of Steel wants to join their skydiving team, and begins by pulling on all
three ripcords.  While they are off to a safe-landing, he will be off to
arrest their former partner for attempted murder.

In the past two hours, Superman has prevented a mountain avalanche, and
repaired a railroad trestle before it could collapse.  The parachute
stunt is the fourth super-feat.  Lois Lane has come to visit Greg Reed in
his hospital room, and finds Clark Kent concerned about the actor's
welfare, as well.  He tells his fellow reporter how the doctors have
placed him under an oxygen tent, but his condition remains critical.  The
actor could die at any moment.  As the mild-mannered reporter begins to
weep openly, Lois tries to comfort him, and tells him not to lose hope.

The Superman Revenge Squad have been monitoring the movements of Clark
Kent, and are aware that the puls-flow is responsible for the reporter
inability to control his emotions.  Once the tears have begun, they will
be impossible to stop.  As for the state of the actor struck by their
puls-bolt, it would seem that the puls-flow is also harmful to humans.
Later that evening, a two-ton shark is sent out to sea by the Man of
Steel, who also uses his super-breath to put out a fire, foils a
late-night robbery, and averts an airplane crash.  These super-feats are
numbers five, six, seven, and eight in the series.

The next morning, at the Galaxy Building -- where Steve Lombard is
escorting a female admirer...  The former football star learns that the
woman would like to meet his co-anchorman on the news, and wonders what
she could possibly see in "Mr. Square".  As he assures her that she's not
missing anything, how "Clarkie" puts on a good act on the air, the
weeping reporter passes them in the hallway.  Steve Lombard continues to
ridicule the co-anchorman, when the woman sees how these words have hurt
Mr. Kent.  As the former sports star tries to reassure "Clarkie" that he
wasn't serious about what he just said, Steve sees firsthand just how
sensitive the mild-mannered reporter can be.  Incensed by his behavior
towards poor Mr. Kent, the former admirer of Steve Lombard spurns him.

SCREEECHHHH  ERRKKKKK  WHOOOSHHH!  When an automobile heads in the wrong
direction on the freeway, it is the Man of Steel who prevents the fatal
collision.  With the ninth super-feat recorded, only one more use of
super-energy will be necessary for the Superman Revenge Squad to have
their revenge.  As they watch and wait, a young boy falls from the
terrace of a building, and only super-speed enables the high-flying hero
to catch him in time.  The moment when they are safely on the ground, the
child watches in horror as Superman collapses lifelessly to the pavement.

SR-Ozega reports their success to the Revenge Squad Base.  The base has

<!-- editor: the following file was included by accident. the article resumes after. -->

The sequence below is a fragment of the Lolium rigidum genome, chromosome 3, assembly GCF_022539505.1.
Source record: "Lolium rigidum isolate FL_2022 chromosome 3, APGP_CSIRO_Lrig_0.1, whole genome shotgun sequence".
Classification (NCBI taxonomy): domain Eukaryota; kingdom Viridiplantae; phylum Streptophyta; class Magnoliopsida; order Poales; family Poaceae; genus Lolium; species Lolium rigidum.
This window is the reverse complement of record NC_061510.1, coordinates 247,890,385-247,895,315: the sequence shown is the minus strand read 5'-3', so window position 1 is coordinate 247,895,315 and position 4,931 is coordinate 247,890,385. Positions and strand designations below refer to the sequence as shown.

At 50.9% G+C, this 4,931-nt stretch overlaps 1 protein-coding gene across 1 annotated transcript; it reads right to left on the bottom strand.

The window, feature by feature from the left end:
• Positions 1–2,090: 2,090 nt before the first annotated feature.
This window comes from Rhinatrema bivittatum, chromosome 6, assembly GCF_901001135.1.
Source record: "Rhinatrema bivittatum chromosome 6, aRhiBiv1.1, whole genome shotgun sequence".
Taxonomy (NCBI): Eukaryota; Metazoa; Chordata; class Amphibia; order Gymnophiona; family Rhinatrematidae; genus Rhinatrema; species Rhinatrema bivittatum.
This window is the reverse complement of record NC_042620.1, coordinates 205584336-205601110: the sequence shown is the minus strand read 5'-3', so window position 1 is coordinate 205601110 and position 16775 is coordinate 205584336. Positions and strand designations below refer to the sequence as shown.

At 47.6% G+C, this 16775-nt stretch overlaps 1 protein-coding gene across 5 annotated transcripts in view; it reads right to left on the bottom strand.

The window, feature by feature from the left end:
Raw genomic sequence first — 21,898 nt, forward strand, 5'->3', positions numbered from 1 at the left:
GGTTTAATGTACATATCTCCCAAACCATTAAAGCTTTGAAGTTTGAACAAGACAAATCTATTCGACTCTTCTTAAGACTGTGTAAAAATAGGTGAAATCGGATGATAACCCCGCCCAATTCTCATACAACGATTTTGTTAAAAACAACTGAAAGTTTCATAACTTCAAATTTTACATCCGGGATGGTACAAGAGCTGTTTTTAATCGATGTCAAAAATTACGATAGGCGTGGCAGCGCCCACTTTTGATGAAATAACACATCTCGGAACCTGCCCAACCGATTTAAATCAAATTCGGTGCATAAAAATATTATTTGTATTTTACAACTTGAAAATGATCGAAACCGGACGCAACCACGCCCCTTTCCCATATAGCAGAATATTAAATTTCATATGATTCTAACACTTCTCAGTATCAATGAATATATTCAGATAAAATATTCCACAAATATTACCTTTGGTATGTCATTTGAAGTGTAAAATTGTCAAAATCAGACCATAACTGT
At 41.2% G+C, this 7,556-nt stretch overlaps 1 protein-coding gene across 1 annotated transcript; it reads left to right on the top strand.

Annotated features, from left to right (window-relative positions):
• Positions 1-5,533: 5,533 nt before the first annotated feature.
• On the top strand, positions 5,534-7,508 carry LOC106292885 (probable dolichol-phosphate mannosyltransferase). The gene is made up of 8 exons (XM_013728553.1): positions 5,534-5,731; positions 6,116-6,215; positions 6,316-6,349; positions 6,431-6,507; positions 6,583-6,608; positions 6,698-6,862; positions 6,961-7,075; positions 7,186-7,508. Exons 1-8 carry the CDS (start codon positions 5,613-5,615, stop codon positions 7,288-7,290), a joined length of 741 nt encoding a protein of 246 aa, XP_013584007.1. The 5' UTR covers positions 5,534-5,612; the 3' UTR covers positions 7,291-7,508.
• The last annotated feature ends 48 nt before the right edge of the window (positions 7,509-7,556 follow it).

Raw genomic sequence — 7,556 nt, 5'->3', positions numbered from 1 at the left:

been monitoring their progress very closely... and are preparing a warm
welcome for them when they return.  As the spaceship begins its trek back
to homebase -- the prone form of the Man of Steel comes to life once
again.  Greg Reed's death-scene would have earned him an Academy Award,
as well as convincing the Revenge Squad of their mission's success.  Five
of the super-feats were performed by the actor, while the other five were
done by Superman.  The super-power pills enabled Greg to successfully
carry out the role, but he wonders how his friend was able to find out
about the Revenge Squad's sinister plan.

While pulling the unconscious actor from the fountain, he had seen a
reflection of an object floating in the air high above the garden.
Recognizing it as a Superman Revenge Squad spaceship, and overhearing
their plans, it was then that he let Greg in on the act.  The dummy under
the oxygen tent and the crying act performed in his other identity were
enough to carry the charade.  The only difficulty was in coordinating
their actions so that the Revenge Squad never saw two Supermen in action.
Since he hadn't performed the necessary number of super-feats, the
puls-flow charge has been drained from his body, and the pill's effects
have just left the actor.  Only one question remains -- why did the Man
of Steel let the would-be killers off scott-free?  In the years he has
battled the Revenge Squad, Superman has learned one thing -- they know
how to take care of their own.  Now in another part of the galaxy, on the
planetoid which acts as the base for the Superman Revenge Squad...
SR-Ozega's spaceship is approaching.  The Supreme Sire gives the
returning Squadders their well-deserved reward -- for such a miserable
failure.  SR-Ozega's and his two Squad-ers never know what hit them.